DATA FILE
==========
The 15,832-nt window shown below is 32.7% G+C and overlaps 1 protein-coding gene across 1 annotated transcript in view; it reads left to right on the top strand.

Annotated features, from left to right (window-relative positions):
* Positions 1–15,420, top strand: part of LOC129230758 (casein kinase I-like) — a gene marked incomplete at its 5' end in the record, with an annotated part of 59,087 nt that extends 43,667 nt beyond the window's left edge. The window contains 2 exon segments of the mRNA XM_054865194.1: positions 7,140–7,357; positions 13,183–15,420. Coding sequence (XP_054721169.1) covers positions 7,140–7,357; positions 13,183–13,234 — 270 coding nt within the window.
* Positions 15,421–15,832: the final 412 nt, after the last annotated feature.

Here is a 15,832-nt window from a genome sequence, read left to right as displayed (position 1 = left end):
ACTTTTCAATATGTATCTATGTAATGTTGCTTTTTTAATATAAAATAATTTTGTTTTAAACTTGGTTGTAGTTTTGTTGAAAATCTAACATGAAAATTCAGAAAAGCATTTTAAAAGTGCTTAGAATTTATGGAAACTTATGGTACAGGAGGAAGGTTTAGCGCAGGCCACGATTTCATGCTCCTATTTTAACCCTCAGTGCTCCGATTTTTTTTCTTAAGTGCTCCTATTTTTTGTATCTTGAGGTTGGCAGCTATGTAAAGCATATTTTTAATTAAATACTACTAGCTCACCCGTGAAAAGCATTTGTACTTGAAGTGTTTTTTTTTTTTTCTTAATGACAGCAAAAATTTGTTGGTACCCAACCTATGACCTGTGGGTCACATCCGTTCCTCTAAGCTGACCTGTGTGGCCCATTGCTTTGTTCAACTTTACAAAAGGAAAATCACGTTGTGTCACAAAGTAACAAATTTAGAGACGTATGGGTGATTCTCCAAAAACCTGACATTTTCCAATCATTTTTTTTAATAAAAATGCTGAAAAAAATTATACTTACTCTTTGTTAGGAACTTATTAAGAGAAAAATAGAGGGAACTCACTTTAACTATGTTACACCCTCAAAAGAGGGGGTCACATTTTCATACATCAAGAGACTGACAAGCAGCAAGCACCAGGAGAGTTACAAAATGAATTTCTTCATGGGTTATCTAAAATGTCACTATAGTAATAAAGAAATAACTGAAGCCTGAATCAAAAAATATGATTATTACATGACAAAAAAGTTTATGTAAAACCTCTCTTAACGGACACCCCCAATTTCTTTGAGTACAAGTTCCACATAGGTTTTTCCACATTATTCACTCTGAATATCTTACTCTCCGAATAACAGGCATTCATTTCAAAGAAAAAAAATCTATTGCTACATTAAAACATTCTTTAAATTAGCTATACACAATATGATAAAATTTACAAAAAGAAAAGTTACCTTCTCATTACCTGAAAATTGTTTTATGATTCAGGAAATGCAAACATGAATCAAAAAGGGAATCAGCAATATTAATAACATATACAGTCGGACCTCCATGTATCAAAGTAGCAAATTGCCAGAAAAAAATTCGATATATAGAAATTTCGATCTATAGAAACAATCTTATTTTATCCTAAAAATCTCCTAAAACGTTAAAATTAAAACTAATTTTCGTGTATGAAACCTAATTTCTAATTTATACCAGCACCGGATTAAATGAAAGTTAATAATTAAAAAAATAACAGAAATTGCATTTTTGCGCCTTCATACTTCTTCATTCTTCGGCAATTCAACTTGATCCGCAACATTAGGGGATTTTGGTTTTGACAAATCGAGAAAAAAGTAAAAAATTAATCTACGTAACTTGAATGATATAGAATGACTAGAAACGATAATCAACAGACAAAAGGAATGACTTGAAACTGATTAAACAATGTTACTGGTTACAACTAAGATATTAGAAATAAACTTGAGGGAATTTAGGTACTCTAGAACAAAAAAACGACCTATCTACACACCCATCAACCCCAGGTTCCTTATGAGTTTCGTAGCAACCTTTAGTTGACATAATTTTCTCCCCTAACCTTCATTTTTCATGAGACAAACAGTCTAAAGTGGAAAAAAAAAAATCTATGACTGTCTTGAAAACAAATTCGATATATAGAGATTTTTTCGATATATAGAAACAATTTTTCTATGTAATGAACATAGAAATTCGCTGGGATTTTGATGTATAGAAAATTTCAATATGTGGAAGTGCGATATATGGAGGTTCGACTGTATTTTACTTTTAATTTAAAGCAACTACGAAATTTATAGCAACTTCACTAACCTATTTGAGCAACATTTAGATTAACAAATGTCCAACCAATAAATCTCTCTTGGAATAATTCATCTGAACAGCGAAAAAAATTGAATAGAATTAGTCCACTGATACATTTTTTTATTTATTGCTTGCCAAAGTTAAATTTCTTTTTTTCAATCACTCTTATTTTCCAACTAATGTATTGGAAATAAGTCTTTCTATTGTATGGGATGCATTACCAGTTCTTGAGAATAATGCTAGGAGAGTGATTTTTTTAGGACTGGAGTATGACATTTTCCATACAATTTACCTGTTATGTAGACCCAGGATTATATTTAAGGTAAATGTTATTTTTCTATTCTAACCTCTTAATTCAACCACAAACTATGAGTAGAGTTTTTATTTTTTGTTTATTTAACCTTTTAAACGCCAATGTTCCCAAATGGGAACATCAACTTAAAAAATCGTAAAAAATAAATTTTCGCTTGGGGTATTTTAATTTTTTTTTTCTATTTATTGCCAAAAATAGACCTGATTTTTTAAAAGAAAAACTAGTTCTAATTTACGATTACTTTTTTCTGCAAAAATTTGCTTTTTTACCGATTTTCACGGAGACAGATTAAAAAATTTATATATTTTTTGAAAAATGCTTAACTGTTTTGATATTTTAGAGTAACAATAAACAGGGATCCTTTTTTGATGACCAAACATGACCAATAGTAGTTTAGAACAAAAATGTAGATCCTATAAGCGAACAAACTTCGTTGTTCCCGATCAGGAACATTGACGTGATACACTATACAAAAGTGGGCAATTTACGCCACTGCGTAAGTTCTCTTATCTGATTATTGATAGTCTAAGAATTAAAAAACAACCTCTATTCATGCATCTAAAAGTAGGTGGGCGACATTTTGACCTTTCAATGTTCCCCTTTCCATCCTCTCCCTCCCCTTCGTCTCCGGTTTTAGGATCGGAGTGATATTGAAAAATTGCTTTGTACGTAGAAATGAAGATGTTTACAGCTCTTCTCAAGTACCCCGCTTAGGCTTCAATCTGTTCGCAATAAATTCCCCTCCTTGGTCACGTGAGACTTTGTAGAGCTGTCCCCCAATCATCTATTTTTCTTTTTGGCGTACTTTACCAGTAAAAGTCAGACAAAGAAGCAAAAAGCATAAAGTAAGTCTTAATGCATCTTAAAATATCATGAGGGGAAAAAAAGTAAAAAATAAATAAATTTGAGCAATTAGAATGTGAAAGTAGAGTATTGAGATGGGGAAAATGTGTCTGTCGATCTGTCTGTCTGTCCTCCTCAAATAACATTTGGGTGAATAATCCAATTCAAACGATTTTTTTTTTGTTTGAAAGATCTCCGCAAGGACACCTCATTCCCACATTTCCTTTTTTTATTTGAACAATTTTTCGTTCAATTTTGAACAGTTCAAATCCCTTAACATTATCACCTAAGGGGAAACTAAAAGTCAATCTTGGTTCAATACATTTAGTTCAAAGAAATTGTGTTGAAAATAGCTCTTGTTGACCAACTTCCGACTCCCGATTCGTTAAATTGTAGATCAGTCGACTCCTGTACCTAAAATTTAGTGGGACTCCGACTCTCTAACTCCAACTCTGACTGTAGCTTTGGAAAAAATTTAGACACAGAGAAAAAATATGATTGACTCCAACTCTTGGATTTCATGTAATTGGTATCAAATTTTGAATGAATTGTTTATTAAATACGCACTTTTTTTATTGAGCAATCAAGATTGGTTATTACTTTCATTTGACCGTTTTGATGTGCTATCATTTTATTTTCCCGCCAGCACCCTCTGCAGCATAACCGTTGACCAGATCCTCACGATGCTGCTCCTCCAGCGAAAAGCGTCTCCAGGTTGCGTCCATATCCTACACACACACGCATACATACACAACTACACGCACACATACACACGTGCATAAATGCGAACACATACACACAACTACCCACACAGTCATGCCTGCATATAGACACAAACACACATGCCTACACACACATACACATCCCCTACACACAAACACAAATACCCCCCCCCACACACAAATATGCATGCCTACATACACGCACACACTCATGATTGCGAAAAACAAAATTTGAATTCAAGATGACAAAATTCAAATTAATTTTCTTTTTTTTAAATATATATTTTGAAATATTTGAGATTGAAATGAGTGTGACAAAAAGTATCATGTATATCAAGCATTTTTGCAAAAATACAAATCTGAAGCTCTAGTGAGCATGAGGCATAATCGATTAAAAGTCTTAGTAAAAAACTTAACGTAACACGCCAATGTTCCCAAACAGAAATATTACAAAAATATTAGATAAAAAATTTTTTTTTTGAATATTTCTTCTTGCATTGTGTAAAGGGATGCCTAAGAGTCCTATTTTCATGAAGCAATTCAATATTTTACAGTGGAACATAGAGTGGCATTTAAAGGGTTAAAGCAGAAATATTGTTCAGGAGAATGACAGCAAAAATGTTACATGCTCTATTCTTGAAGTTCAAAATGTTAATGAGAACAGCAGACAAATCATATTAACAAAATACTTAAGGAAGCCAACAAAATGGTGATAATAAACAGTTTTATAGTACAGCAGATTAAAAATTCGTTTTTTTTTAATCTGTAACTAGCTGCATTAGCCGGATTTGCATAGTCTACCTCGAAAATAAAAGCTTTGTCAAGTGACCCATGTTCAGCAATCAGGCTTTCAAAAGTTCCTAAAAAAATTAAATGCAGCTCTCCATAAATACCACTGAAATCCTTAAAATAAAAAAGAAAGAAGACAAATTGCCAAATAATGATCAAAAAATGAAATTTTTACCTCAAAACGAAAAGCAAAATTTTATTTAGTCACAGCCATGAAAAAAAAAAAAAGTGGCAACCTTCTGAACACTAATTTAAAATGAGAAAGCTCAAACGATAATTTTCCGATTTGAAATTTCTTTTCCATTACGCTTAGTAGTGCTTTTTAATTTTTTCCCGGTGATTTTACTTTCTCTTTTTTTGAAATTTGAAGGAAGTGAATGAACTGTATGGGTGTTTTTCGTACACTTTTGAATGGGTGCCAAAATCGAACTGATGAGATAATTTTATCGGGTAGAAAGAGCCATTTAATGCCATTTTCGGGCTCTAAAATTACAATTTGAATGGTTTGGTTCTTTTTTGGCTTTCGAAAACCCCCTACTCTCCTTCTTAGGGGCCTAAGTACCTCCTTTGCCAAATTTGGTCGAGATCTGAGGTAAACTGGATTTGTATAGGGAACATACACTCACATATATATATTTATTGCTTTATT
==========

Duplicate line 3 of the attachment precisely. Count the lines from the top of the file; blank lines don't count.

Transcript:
* Positions 1–15,420, top strand: part of LOC129230758 (casein kinase I-like) — a gene marked incomplete at its 5' end in the record, with an annotated part of 59,087 nt that extends 43,667 nt beyond the window's left edge. The window contains 2 exon segments of the mRNA XM_054865194.1: positions 7,140–7,357; positions 13,183–15,420. Coding sequence (XP_054721169.1) covers positions 7,140–7,357; positions 13,183–13,234 — 270 coding nt within the window.